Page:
Moon was a promising film. A movie that showed that Duncan Jones was a director who valued ideas over action and character over spectacle. A rarity in any modern day filmmaker, let alone one who seemed bent on working in a genre as occasionally willfully stupid as modern sci fi.
Source Code fulfills that promise and then some. It’s a well made piece of human scaled science fiction. Telling another story of a man used as a spare part for the greater good by uncaring forces. Doing his best to retain his humanity in the process.
If you’ve seen the trailer, the film’s admittedly high concept is laid out pretty well. Gyhellenhall is a soldier sent through the memories of a man killed in a terrorist attack, in the hopes that he will find the perpetrator before a promised follow up attack can be executed. As Gyhellenhall continues to go back, he finds that the invention has some unexpected consequences. Of which I will say no more, except to add that it’s nice to see a film fully explore the implications of its premise. Not merely with the clever set pieces that the film dreams up with its central mechanic (which mostly involves Gyhellenhaal as Wiley Coyote stand in finding new and ever inventive ways to do himself grievous bodily injury) but in other matters as well. The ideas in Source Code may not be particularly deep, but the film takes them seriously to its credit. All the while remaining a tense, kinetic thriller to boot.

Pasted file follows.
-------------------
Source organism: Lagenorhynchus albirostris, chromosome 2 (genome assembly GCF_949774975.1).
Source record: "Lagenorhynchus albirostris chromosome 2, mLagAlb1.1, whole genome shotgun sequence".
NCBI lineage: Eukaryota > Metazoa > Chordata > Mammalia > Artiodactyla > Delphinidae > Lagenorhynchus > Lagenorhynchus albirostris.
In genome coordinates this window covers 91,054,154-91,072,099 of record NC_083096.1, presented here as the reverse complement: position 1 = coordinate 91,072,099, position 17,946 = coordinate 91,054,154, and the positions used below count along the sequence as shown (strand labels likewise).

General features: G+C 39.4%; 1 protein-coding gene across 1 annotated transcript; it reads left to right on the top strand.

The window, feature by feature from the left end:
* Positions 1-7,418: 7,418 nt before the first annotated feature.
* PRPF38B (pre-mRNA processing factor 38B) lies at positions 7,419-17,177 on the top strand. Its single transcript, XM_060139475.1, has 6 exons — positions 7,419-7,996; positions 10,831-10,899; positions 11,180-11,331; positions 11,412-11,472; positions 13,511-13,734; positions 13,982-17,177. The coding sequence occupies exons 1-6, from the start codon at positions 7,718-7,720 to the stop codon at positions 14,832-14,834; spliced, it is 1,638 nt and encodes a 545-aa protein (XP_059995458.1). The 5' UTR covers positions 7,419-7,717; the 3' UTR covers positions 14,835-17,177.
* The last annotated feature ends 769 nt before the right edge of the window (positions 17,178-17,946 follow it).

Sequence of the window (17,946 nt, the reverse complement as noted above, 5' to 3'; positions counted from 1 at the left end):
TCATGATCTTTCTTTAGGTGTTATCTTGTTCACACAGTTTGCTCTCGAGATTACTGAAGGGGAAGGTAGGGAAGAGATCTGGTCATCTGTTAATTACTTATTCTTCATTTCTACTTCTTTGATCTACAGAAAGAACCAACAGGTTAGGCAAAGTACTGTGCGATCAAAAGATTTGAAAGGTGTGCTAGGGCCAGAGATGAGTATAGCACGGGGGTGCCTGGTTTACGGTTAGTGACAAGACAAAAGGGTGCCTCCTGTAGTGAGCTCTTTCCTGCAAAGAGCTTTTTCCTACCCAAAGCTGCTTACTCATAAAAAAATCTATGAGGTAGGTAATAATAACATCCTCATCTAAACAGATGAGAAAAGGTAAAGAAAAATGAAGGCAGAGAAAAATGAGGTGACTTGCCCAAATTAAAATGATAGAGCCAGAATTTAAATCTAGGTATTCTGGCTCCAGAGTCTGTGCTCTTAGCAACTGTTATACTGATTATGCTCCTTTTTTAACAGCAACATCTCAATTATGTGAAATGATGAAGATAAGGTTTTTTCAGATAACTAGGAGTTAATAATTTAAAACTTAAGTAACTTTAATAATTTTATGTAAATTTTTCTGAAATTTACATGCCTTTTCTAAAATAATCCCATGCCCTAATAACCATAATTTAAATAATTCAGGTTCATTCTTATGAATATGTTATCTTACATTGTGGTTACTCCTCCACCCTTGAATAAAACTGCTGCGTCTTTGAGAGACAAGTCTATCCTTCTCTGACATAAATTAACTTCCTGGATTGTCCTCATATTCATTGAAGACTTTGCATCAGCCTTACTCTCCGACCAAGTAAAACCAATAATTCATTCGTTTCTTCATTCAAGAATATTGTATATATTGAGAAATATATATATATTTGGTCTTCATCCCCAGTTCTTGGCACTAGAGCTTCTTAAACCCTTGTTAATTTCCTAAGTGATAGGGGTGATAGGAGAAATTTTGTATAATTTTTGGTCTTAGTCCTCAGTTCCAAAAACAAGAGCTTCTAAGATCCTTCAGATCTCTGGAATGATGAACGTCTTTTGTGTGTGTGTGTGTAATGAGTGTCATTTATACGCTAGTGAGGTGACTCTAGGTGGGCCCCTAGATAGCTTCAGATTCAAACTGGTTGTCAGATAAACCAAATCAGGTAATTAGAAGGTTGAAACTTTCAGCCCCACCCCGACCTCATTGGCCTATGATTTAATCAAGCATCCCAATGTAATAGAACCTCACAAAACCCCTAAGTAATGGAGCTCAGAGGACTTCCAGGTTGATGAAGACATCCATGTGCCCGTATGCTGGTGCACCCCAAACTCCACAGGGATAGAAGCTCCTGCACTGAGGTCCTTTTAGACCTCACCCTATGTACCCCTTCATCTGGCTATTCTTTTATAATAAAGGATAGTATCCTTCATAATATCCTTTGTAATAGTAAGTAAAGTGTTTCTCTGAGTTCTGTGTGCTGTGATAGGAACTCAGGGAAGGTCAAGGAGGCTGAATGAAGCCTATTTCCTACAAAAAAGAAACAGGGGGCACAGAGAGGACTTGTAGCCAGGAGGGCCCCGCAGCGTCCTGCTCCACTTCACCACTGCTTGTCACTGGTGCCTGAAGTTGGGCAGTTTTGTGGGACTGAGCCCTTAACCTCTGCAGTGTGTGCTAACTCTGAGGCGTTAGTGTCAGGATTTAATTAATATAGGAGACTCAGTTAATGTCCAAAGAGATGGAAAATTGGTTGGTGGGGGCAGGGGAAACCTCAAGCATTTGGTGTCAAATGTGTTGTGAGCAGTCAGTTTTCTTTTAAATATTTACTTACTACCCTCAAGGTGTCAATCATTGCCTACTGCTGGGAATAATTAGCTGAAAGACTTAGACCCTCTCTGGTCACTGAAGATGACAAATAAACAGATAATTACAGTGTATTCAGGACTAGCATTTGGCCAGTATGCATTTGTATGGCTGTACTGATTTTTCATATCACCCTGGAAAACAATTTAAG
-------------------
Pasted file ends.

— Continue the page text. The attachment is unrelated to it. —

The film cuts between Gyhellenahall’s attempts on the train and the chamber where the source code is fed to him, in contact with his commanding officers only through a few computer monitors. The chamber itself is an ingenious piece of production design. A Gilliamesque, claustrophobic nightmare filled with nothing but steel, straps, plate glass, bolts, loose wires and other things designed to make human beings feel distinctly uncomfortable.
Perhaps the biggest difference between this and Moon is the chance it gives Jones to show his knack with actors. Moon was for all intents and purposes a one man show. In Source Code Jones coaxes some great performances from the ever charming Michelle Monaghan, a sinister Jeffery Wright, Gyhellnhaal himself and Vera Farmingon filling the Kevin Spacey role (as another keeper whose first name begins with G and begins to have more sympathy for her charge than for her employers.)
Moon promised that Jones was a filmmaker of profound humanism capable of creating an atmosphere of great disquiet as well as a knack for visuals more stunning than showy. Source Code more than fulfills that promise. It might not do anything that Moon didn’t, aside from proving that Jones can work with a larger scale and cast (Moon could have practically been a one man one set play) but it proves that that early film was no one off. Jones is a filmmaker who will be telling us stories for years to come, and I for one can’t wait.